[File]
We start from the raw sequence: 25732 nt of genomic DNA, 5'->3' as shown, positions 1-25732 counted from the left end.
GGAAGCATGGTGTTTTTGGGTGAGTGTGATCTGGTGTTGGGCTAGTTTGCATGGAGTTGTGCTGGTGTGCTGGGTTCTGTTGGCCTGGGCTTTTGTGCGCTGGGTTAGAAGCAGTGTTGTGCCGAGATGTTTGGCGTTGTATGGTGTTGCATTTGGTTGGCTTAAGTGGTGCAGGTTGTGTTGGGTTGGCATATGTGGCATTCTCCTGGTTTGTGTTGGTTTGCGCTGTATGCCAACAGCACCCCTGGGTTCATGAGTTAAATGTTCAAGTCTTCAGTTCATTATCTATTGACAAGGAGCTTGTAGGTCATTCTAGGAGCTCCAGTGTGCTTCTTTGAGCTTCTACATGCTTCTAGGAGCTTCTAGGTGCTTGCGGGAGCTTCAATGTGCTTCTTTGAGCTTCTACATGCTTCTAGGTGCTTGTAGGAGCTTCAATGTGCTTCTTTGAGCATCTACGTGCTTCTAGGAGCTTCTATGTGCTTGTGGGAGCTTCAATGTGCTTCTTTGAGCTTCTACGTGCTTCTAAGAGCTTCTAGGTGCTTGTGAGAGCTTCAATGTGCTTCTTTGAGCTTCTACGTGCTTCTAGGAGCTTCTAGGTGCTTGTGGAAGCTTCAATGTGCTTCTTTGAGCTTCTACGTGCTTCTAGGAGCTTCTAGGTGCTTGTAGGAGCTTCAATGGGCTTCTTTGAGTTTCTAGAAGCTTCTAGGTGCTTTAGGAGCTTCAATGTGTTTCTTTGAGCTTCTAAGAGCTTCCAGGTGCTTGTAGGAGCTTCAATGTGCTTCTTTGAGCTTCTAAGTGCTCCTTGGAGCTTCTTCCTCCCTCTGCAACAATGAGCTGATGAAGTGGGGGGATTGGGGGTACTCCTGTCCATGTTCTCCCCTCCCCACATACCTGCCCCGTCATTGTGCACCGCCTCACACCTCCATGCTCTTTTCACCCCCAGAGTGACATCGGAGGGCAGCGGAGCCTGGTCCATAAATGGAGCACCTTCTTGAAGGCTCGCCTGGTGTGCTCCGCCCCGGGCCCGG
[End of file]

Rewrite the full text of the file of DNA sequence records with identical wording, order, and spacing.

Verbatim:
We start from the raw sequence: 25732 nt of genomic DNA, 5'->3' as shown, positions 1-25732 counted from the left end.
GGAAGCATGGTGTTTTTGGGTGAGTGTGATCTGGTGTTGGGCTAGTTTGCATGGAGTTGTGCTGGTGTGCTGGGTTCTGTTGGCCTGGGCTTTTGTGCGCTGGGTTAGAAGCAGTGTTGTGCCGAGATGTTTGGCGTTGTATGGTGTTGCATTTGGTTGGCTTAAGTGGTGCAGGTTGTGTTGGGTTGGCATATGTGGCATTCTCCTGGTTTGTGTTGGTTTGCGCTGTATGCCAACAGCACCCCTGGGTTCATGAGTTAAATGTTCAAGTCTTCAGTTCATTATCTATTGACAAGGAGCTTGTAGGTCATTCTAGGAGCTCCAGTGTGCTTCTTTGAGCTTCTACATGCTTCTAGGAGCTTCTAGGTGCTTGCGGGAGCTTCAATGTGCTTCTTTGAGCTTCTACATGCTTCTAGGTGCTTGTAGGAGCTTCAATGTGCTTCTTTGAGCATCTACGTGCTTCTAGGAGCTTCTATGTGCTTGTGGGAGCTTCAATGTGCTTCTTTGAGCTTCTACGTGCTTCTAAGAGCTTCTAGGTGCTTGTGAGAGCTTCAATGTGCTTCTTTGAGCTTCTACGTGCTTCTAGGAGCTTCTAGGTGCTTGTGGAAGCTTCAATGTGCTTCTTTGAGCTTCTACGTGCTTCTAGGAGCTTCTAGGTGCTTGTAGGAGCTTCAATGGGCTTCTTTGAGTTTCTAGAAGCTTCTAGGTGCTTTAGGAGCTTCAATGTGTTTCTTTGAGCTTCTAAGAGCTTCCAGGTGCTTGTAGGAGCTTCAATGTGCTTCTTTGAGCTTCTAAGTGCTCCTTGGAGCTTCTTCCTCCCTCTGCAACAATGAGCTGATGAAGTGGGGGGATTGGGGGTACTCCTGTCCATGTTCTCCCCTCCCCACATACCTGCCCCGTCATTGTGCACCGCCTCACACCTCCATGCTCTTTTCACCCCCAGAGTGACATCGGAGGGCAGCGGAGCCTGGTCCATAAATGGAGCACCTTCTTGAAGGCTCGCCTGGTGTGCTCCGCCCCGGGCCCGG